“The Battle of France is over,” said British Prime Minister Winston Churchill. “I expect that the Battle of Britain is about to begin.”
Hitler directed that the Royal Air Force (RAF) — including Canadians and members of other Commonwealth air forces fighting with or as part of the RAF — be eliminated to allow the invasion to take place. The air battle began on July 10, with Nazi attacks on British convoys, ports and coastal radar stations. One of the most savage days was August 13. A few days later Churchill praised the brave airmen in words that have echoed through the decades: “Never in the field of human conflict was so much owed by so many to so few.”
On September 15, the Germans launched a massive attack but, although the fighting was fierce, the RAF, using new tactics, was victorious. Two days later, Hitler postponed the invasion; he never again considered it seriously.
By the end of September, the Battle of Britain was over. It was the first military confrontation won by air power and Germany’s first defeat of the Second World War. More than 2,300 pilots and aircrew from Great Britain and nearly 600 from other nations participated in the Battle.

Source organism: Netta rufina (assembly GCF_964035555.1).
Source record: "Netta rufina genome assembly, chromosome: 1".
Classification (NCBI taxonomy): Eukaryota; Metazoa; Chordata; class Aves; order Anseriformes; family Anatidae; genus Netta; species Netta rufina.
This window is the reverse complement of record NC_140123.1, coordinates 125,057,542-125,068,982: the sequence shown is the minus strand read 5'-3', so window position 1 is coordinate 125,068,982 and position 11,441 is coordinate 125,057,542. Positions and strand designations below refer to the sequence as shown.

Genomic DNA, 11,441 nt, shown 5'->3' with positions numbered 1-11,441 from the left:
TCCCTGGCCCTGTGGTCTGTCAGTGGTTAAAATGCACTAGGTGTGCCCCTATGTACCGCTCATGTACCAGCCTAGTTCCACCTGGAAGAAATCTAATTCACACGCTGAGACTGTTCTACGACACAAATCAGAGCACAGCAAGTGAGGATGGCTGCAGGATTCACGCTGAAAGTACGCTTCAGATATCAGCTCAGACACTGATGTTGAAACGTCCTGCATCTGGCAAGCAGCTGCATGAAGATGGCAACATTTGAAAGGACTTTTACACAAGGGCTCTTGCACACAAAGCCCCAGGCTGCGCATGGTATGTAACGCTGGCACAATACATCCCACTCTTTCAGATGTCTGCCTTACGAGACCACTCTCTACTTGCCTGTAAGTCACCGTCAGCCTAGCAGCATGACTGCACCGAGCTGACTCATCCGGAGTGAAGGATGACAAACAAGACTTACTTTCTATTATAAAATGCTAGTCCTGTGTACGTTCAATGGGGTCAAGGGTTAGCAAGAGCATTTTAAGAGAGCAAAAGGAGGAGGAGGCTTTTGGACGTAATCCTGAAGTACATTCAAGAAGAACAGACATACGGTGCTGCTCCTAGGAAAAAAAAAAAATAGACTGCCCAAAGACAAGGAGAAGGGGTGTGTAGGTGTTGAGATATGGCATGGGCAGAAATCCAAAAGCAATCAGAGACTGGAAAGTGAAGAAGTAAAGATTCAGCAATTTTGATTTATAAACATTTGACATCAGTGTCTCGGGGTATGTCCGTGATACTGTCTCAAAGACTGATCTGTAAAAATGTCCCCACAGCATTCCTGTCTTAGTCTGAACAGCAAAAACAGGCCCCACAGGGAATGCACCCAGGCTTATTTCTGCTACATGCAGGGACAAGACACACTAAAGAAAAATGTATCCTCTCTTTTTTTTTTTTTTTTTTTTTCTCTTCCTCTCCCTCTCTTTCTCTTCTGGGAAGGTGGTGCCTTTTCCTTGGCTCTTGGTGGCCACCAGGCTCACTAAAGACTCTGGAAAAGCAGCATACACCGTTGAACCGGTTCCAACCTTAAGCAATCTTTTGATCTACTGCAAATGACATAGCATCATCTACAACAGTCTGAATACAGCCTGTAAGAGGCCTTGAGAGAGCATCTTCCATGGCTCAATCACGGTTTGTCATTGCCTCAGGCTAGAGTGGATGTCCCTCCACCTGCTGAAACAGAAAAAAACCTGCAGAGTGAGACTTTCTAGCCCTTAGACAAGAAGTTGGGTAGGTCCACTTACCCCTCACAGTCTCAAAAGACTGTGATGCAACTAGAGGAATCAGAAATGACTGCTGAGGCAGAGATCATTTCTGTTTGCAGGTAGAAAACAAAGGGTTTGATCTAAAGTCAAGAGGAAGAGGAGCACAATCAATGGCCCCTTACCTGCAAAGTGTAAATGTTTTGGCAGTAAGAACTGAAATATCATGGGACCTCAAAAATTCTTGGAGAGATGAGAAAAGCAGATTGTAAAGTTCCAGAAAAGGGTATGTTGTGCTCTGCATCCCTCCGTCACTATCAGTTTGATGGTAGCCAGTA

Of these, 544 lost their lives, including 23 Canadians. More than 100 Canadians flew in the battle, principally as members of the Royal Canadian Air Force’s (RCAF) No. 1 Squadron (later renamed 401 Squadron) and the RAF’s 242 “All Canadian” Squadron. An estimated 300 Canadians served as groundcrew.
It is a great honour for the RCAF and the 2015 CF-18 Demonstration Team to commemorate the dedication and sacrifice of those brave Canadian aircrew and groundcrew who stood up to tyranny and left their mark on history.
In the Telegraph, Alan Tovey looks at a British ship-breaking firm trying to retain some of the market for dismantling decommissioned ships of the Royal Navy:
A British family firm is fighting to end the forlorn sight of once-proud Royal Navy warships being torn to pieces for scrap on foreign beaches.